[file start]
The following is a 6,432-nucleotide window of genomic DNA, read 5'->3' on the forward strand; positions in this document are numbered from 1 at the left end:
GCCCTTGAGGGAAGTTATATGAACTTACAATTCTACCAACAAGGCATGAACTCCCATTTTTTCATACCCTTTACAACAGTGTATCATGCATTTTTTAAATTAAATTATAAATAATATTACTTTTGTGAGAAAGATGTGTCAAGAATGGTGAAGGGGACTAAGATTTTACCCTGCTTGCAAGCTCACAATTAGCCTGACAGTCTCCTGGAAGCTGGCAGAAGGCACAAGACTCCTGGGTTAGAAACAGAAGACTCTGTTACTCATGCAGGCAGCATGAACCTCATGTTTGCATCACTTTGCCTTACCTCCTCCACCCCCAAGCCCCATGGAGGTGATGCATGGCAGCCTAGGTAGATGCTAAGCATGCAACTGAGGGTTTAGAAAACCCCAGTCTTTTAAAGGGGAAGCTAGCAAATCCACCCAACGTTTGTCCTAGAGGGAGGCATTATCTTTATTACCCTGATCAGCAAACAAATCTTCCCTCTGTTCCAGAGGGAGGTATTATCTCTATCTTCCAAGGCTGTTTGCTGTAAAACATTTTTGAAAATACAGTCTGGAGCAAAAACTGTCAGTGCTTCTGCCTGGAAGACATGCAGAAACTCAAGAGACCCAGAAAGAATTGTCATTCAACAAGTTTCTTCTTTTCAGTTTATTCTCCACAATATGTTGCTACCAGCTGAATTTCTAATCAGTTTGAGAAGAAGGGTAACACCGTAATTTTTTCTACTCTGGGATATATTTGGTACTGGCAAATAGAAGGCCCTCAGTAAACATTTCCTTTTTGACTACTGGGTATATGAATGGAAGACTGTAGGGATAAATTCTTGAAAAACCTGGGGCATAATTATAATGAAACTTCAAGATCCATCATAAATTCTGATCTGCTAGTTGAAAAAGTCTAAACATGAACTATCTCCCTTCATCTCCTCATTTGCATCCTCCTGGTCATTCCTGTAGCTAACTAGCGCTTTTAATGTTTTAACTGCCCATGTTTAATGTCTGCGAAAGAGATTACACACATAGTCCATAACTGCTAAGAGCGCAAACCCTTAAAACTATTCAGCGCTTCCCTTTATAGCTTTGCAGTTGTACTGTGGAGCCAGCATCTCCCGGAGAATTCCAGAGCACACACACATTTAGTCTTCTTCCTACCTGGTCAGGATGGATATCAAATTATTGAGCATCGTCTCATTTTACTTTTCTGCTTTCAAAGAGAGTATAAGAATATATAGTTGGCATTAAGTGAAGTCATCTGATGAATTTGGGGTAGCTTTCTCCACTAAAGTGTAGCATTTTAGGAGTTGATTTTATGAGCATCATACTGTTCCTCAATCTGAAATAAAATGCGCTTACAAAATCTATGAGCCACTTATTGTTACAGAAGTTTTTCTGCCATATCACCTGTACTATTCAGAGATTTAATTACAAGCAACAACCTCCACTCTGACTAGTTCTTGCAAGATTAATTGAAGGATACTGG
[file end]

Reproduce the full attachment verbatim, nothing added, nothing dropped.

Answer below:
The following is a 6,432-nucleotide window of genomic DNA, read 5'->3' on the forward strand; positions in this document are numbered from 1 at the left end:
GCCCTTGAGGGAAGTTATATGAACTTACAATTCTACCAACAAGGCATGAACTCCCATTTTTTCATACCCTTTACAACAGTGTATCATGCATTTTTTAAATTAAATTATAAATAATATTACTTTTGTGAGAAAGATGTGTCAAGAATGGTGAAGGGGACTAAGATTTTACCCTGCTTGCAAGCTCACAATTAGCCTGACAGTCTCCTGGAAGCTGGCAGAAGGCACAAGACTCCTGGGTTAGAAACAGAAGACTCTGTTACTCATGCAGGCAGCATGAACCTCATGTTTGCATCACTTTGCCTTACCTCCTCCACCCCCAAGCCCCATGGAGGTGATGCATGGCAGCCTAGGTAGATGCTAAGCATGCAACTGAGGGTTTAGAAAACCCCAGTCTTTTAAAGGGGAAGCTAGCAAATCCACCCAACGTTTGTCCTAGAGGGAGGCATTATCTTTATTACCCTGATCAGCAAACAAATCTTCCCTCTGTTCCAGAGGGAGGTATTATCTCTATCTTCCAAGGCTGTTTGCTGTAAAACATTTTTGAAAATACAGTCTGGAGCAAAAACTGTCAGTGCTTCTGCCTGGAAGACATGCAGAAACTCAAGAGACCCAGAAAGAATTGTCATTCAACAAGTTTCTTCTTTTCAGTTTATTCTCCACAATATGTTGCTACCAGCTGAATTTCTAATCAGTTTGAGAAGAAGGGTAACACCGTAATTTTTTCTACTCTGGGATATATTTGGTACTGGCAAATAGAAGGCCCTCAGTAAACATTTCCTTTTTGACTACTGGGTATATGAATGGAAGACTGTAGGGATAAATTCTTGAAAAACCTGGGGCATAATTATAATGAAACTTCAAGATCCATCATAAATTCTGATCTGCTAGTTGAAAAAGTCTAAACATGAACTATCTCCCTTCATCTCCTCATTTGCATCCTCCTGGTCATTCCTGTAGCTAACTAGCGCTTTTAATGTTTTAACTGCCCATGTTTAATGTCTGCGAAAGAGATTACACACATAGTCCATAACTGCTAAGAGCGCAAACCCTTAAAACTATTCAGCGCTTCCCTTTATAGCTTTGCAGTTGTACTGTGGAGCCAGCATCTCCCGGAGAATTCCAGAGCACACACACATTTAGTCTTCTTCCTACCTGGTCAGGATGGATATCAAATTATTGAGCATCGTCTCATTTTACTTTTCTGCTTTCAAAGAGAGTATAAGAATATATAGTTGGCATTAAGTGAAGTCATCTGATGAATTTGGGGTAGCTTTCTCCACTAAAGTGTAGCATTTTAGGAGTTGATTTTATGAGCATCATACTGTTCCTCAATCTGAAATAAAATGCGCTTACAAAATCTATGAGCCACTTATTGTTACAGAAGTTTTTCTGCCATATCACCTGTACTATTCAGAGATTTAATTACAAGCAACAACCTCCACTCTGACTAGTTCTTGCAAGATTAATTGAAGGATACTGG